[Crossref] [PubMed]

Gopalan, P.

M. Lee, H. E. Katz, C. Erben, D. M. Gill, P. Gopalan, J. D. Heber, and D. J. McGee, “Broadband modulation of light by using an electro-optic polymer,” Science 298(5597), 1401–1403 (2002).
[Crossref] [PubMed]

Guarino, A.

A. Guarino, G. Poberaj, D. Rezzonico, R. Degl’Innocenti, and P. Günter, “Electro-optically tunable microring resonators in lithium niobate,” Nat. Photonics 1(7), 407–410 (2007).
[Crossref]

Günter, P.

G. Poberaj, H. Hu, W. Sohler, and P. Günter, “Lithium niobate on insulator (LNOI) for micro-photonic devices,” Laser Photonics Rev. 6(4), 488–503 (2012).
[Crossref]

A. Guarino, G. Poberaj, D. Rezzonico, R. Degl’Innocenti, and P. Günter, “Electro-optically tunable microring resonators in lithium niobate,” Nat. Photonics 1(7), 407–410 (2007).
[Crossref]

Guo, G.-C.

Haffner, C.

C. Haffner, W. Heni, Y. Fedoryshyn, J. Niegemann, A. Melikyan, D. L. Elder, B. Baeuerle, Y. Salamin, A. Josten, U. Koch, C. Hoessbacher, F. Ducry, L. Juchli, A. Emboras, D. Hillerkuss, M. Kohl, L. R. Dalton, C. Hafner, and J. Leuthold, “All-plasmonic Mach–Zehnder modulator enabling optical high-speed communication at the microscale,” Nat. Photonics 9(8), 525–528 (2015).
[Crossref]

Hafner, C.

C. Haffner, W. Heni, Y. Fedoryshyn, J. Niegemann, A. Melikyan, D. L. Elder, B. Baeuerle, Y. Salamin, A. Josten, U. Koch, C. Hoessbacher, F. Ducry, L. Juchli, A. Emboras, D. Hillerkuss, M. Kohl, L. R. Dalton, C. Hafner, and J. Leuthold, “All-plasmonic Mach–Zehnder modulator enabling optical high-speed communication at the microscale,” Nat. Photonics 9(8), 525–528 (2015).
[Crossref]

Hallemeier, P. F.

E. L. Wooten, K. M. Kissa, A. Yi-Yan, E. J. Murphy, D. A. Lafaw, P. F. Hallemeier, D. Maack, D. V. Attanasio, D. J. Fritz, G. J. McBrien, and D. E. Bossi, “A review of lithium niobate modulators for fiber-optic communications systems,” IEEE J. Sel. Top. Quantum Electron. 6(1), 69–82 (2000).
[Crossref]

He, Y.

Heber, J. D.

M. Lee, H. E. Katz, C. Erben, D. M. Gill, P. Gopalan, J. D. Heber, and D. J. McGee, “Broadband modulation of light by using an electro-optic polymer,” Science 298(5597), 1401–1403 (2002).
[Crossref] [PubMed]

Heni, W.

C. Haffner, W. Heni, Y. Fedoryshyn, J. Niegemann, A. Melikyan, D. L. Elder, B. Baeuerle, Y. Salamin, A. Josten, U. Koch, C. Hoessbacher, F. Ducry, L. Juchli, A. Emboras, D. Hillerkuss, M. Kohl, L. R. Dalton, C. Hafner, and J. Leuthold, “All-plasmonic Mach–Zehnder modulator enabling optical high-speed communication at the microscale,” Nat. Photonics 9(8), 525–528 (2015).
[Crossref]

Hillerkuss, D.

C. Haffner, W. Heni, Y. Fedoryshyn, J. Niegemann, A. Melikyan, D. L. Elder, B. Baeuerle, Y. Salamin, A. Josten, U. Koch, C. Hoessbacher, F. Ducry, L. Juchli, A. Emboras, D. Hillerkuss, M. Kohl, L. R. Dalton, C. Hafner, and J. Leuthold, “All-plasmonic Mach–Zehnder modulator enabling optical high-speed communication at the microscale,” Nat. Photonics 9(8), 525–528 (2015).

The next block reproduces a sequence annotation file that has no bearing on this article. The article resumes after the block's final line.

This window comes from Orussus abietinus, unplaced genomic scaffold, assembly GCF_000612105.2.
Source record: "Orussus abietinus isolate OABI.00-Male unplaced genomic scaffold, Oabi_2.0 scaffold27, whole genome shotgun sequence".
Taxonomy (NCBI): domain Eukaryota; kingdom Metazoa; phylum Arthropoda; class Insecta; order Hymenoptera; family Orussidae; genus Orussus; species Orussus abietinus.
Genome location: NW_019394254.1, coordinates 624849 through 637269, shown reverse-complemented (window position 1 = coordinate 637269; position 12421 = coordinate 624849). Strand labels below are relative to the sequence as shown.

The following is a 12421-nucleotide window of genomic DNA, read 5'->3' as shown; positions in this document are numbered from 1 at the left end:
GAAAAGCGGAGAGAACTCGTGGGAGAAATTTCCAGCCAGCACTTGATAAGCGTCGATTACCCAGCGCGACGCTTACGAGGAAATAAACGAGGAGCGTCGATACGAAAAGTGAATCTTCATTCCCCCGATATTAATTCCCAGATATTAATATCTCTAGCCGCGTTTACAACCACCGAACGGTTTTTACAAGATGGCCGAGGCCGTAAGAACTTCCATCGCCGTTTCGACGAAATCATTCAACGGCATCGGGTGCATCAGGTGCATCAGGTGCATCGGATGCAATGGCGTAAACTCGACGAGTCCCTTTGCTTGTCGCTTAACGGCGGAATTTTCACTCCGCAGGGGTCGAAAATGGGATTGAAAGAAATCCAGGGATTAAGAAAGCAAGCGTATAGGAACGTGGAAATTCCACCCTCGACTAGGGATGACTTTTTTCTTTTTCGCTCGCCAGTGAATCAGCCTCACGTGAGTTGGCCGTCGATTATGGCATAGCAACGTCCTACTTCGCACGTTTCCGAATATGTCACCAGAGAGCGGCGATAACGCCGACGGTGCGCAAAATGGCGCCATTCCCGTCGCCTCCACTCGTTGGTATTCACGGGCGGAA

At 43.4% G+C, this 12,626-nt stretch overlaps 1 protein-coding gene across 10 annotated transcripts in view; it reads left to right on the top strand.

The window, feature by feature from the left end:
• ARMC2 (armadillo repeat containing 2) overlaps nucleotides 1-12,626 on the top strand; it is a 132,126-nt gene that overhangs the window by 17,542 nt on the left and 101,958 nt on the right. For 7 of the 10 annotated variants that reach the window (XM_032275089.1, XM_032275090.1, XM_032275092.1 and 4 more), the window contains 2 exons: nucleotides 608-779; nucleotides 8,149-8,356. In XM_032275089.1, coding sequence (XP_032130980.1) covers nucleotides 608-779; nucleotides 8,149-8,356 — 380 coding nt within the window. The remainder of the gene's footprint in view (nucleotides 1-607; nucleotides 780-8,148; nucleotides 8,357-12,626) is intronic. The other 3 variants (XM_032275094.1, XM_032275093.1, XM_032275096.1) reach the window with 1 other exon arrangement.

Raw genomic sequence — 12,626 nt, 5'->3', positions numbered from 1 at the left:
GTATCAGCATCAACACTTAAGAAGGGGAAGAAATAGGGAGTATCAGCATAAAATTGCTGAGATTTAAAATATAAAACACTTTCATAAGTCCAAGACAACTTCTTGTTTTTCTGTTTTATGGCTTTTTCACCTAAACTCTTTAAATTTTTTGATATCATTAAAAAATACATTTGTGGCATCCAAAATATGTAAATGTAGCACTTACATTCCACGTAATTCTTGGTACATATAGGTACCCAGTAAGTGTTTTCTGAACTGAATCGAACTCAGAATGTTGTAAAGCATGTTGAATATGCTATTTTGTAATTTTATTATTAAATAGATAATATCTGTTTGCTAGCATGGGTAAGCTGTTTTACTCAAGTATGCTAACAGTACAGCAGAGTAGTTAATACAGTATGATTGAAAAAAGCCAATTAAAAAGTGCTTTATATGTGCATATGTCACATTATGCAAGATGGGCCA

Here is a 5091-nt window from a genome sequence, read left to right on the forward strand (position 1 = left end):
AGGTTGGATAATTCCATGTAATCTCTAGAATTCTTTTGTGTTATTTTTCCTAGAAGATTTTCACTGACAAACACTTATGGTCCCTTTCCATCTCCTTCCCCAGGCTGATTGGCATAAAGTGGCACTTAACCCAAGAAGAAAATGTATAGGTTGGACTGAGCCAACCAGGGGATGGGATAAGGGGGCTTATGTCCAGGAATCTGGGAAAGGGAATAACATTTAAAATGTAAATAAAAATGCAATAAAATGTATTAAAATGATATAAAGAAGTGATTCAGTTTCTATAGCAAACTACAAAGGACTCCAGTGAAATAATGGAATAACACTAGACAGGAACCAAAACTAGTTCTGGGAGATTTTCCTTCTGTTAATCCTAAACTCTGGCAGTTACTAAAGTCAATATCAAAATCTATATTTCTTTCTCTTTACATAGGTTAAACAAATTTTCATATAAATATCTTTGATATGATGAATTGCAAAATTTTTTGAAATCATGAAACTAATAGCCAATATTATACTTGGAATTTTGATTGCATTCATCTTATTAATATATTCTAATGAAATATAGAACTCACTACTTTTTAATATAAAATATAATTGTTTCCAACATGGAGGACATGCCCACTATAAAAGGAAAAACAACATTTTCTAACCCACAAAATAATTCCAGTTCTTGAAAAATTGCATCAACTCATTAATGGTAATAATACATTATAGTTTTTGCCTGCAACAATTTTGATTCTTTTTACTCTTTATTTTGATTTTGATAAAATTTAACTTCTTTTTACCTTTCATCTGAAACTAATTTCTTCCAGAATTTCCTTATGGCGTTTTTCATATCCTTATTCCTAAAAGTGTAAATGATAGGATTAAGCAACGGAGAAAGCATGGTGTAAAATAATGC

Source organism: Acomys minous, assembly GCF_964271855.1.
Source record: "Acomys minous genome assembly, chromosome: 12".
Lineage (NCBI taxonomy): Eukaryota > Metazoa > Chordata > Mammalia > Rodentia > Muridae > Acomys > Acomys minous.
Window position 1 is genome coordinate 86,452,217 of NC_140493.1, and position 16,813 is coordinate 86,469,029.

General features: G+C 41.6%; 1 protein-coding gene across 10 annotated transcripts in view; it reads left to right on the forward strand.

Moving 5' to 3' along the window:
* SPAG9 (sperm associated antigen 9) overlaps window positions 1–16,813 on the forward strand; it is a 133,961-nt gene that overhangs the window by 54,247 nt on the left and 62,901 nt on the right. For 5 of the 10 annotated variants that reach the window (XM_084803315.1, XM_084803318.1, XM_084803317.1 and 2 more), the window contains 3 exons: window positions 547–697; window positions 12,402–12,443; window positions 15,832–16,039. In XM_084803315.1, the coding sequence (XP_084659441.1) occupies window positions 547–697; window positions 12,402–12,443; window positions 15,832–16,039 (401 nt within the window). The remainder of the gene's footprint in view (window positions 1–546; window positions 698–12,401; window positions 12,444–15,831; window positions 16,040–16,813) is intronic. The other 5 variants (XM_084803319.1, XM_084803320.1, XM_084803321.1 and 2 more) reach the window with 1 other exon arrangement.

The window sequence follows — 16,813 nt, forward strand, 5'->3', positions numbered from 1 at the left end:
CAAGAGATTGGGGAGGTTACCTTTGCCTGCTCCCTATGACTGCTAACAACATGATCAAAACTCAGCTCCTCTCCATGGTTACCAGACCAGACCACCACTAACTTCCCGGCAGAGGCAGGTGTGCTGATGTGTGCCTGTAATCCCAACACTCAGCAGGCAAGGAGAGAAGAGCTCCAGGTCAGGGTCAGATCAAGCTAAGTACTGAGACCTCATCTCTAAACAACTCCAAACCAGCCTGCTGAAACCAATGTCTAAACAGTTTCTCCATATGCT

[Crossref]

Hillier, G.

C. Rolland, R. S. Moore, F. Shepherd, and G. Hillier, “10 Gbit/s, 1.56 mu m multiquantum well InP/InGaAsP Mach-Zehnder optical modulator,” Electron. Lett. 29(5), 471–472 (1993).
[Crossref]

Hoessbacher, C.

C. Haffner, W. Heni, Y. Fedoryshyn, J. Niegemann, A. Melikyan, D. L. Elder, B. Baeuerle, Y. Salamin, A. Josten, U. Koch, C. Hoessbacher, F. Ducry, L. Juchli, A. Emboras, D. Hillerkuss, M. Kohl, L. R. Dalton, C. Hafner, and J. Leuthold, “All-plasmonic Mach–Zehnder modulator enabling optical high-speed communication at the microscale,” Nat. Photonics 9(8), 525–528 (2015).
[Crossref]

Honardoost, A.

Hu, H.

L. Cai, Y. Kang, and H. Hu, “Electric-optical property of the proton exchanged phase modulator in single-crystal lithium niobate thin film,” Opt. Express 24(5), 4640–4647 (2016).
[Crossref] [PubMed]

G. Poberaj, H. Hu, W. Sohler, and P. Günter, “Lithium niobate on insulator (LNOI) for micro-photonic devices,” Laser Photonics Rev. 6(4), 488–503 (2012).
[Crossref]

Huang, I. C.

Ido, T.

M. Aoki, M. Suzuki, H. Sano, T. Kawano, T. Ido, T. Taniwatari, K. Uomi, and A. Takai, “InGaAs/InGaAsP MQW electroabsorption modulator integrated with a DFB laser fabricated by band-gap energy control selective area MOCVD,” IEEE J. Quantum Electron. 29(6), 2088–2096 (1993).
[Crossref]

Ilchenko, V. S.

V. S. Ilchenko, A. A. Savchenkov, A. B. Matsko, and L. Maleki, “Nonlinear Optics and Crystalline Whispering Gallery Mode Cavities,” Phys. Rev. Lett. 92(4), 043903 (2004).
[Crossref] [PubMed]

Ishii, H.

N. Kikuchi, E. Yamada, Y. Shibata, and H. Ishii, “High-Speed InP-Based Mach-Zehnder Modulator for Advanced Modulation Formats,” in 2012 IEEE Compound Semiconductor Integrated Circuit Symposium (CSICS, 2012), pp. 1–4.
[Crossref]

Janner, D.

D. Janner, D. Tulli, M. García-Granda, M. Belmonte, and V. Pruneri, “Micro-structured integrated electro-optic LiNbO3 modulators,” Laser Photonics Rev. 3(3), 301–313 (2009).
[Crossref]

Jiang, H.

Jin, S.

S. Jin, L. Xu, H. Zhang, and Y. Li, “LiNbO3 thin-film modulators using silicon nitride surface ridge waveguides,” IEEE Photonics Technol. Lett. 28(7), 736–739 (2016).
[Crossref]

Josten, A.

C. Haffner, W. Heni, Y. Fedoryshyn, J. Niegemann, A. Melikyan, D. L. Elder, B. Baeuerle, Y. Salamin, A. Josten, U. Koch, C. Hoessbacher, F. Ducry, L. Juchli, A. Emboras, D. Hillerkuss, M. Kohl, L. R. Dalton, C. Hafner, and J. Leuthold, “All-plasmonic Mach–Zehnder modulator enabling optical high-speed communication at the microscale,” Nat. Photonics 9(8), 525–528 (2015).
[Crossref]

Ju, L.

M. Liu, X. Yin, E. Ulin-Avila, B. Geng, T. Zentgraf, L. Ju, F. Wang, and X. Zhang, “A graphene-based broadband optical modulator,” Nature 474(7349), 64–67 (2011).
[Crossref] [PubMed]

Juchli, L.